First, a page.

Coinciding with the first anniversary of the Russian invasion of Ukraine, the United States has imposed additional sanctions and restrictions on exports to Russia and duties on imports of certain articles from Russia into the United States. The stated goal of these actions is to "hold Russia accountable" for its invasion of Ukraine. Importantly, these actions are taken in conjunction with U.S. G7 allies and partners.

On the sanctions and controls side, the Departments of Treasury and State are implementing wide-ranging sanctions against Russian revenue-generating sectors, as well as third-party actors in Europe, Asia, and the Middle East. The Department of Commerce is also imposing additional export restrictions on Russian and third-party companies for supporting Russia's defense sector. The White House has indicated that nearly 90 companies have been added to the Entity List.

On the import side, the United States is imposing a duty of 200% on certain aluminum articles from Russia. The duties start March 10, 2023 and cover "aluminum articles that are the product of Russia and derivative aluminum articles that are the product of Russia." Separately, there will be a 200% duty starting April 10, 2023 on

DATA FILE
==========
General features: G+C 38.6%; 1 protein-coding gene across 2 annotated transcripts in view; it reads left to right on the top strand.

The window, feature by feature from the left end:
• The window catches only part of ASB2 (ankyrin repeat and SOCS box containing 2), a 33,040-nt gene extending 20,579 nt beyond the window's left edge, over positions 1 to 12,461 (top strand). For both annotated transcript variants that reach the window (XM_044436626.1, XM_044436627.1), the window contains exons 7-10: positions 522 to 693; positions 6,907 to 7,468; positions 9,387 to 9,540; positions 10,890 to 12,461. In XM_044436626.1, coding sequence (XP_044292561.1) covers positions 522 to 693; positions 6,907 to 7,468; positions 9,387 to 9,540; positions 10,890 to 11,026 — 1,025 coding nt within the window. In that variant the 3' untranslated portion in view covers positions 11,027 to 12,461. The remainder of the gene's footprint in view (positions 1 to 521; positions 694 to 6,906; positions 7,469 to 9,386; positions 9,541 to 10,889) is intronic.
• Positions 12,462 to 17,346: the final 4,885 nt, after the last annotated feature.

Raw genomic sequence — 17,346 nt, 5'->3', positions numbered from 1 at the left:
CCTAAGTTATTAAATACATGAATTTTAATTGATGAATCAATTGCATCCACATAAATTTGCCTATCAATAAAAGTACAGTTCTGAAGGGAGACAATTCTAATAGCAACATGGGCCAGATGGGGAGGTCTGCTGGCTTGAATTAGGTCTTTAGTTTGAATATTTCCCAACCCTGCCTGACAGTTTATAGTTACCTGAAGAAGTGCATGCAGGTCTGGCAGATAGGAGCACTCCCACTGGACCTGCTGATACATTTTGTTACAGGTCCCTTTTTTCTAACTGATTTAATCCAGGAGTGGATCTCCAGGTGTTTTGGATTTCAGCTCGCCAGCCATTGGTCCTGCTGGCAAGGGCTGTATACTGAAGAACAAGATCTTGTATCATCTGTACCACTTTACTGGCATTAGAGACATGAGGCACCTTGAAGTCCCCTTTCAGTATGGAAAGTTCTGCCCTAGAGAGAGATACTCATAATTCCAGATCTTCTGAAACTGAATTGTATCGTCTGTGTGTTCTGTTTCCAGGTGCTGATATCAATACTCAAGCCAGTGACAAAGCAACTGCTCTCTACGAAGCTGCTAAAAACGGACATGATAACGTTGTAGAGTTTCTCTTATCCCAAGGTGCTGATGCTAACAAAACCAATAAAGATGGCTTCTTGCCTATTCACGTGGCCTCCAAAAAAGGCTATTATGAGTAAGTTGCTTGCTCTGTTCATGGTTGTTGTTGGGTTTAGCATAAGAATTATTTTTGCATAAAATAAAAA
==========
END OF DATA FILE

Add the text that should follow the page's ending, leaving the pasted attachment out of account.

aluminum articles where any amount of primary aluminum used in the manufacture of the aluminum articles is smelted in Russia, or the aluminum articles are cast in Russia, and derivative articles where any amount of primary aluminum is used in the manufacture of the derivative aluminum articles is smelted in Russia, or the derivative articles are cast in Russia.

The April 10, 2023 duties exempt imports from any country that imposes duties of at least 200% on these same Russian articles.

Finally, the White House indicated that tariffs will increase on more than 100 Russian metals, minerals, and chemical products.

Companies doing business in Russia, or with entities that may be helpful to Russia should ensure that they have closely reviewed the new sanctions and controls to ensure they do not violate U.S. law. Importers of aluminum, aluminum derivatives, and other products in which Russia is an important global supplier will need to review their supply chains closely to minimize the risk of incurring these very substantial tariffs (as well as penalties).

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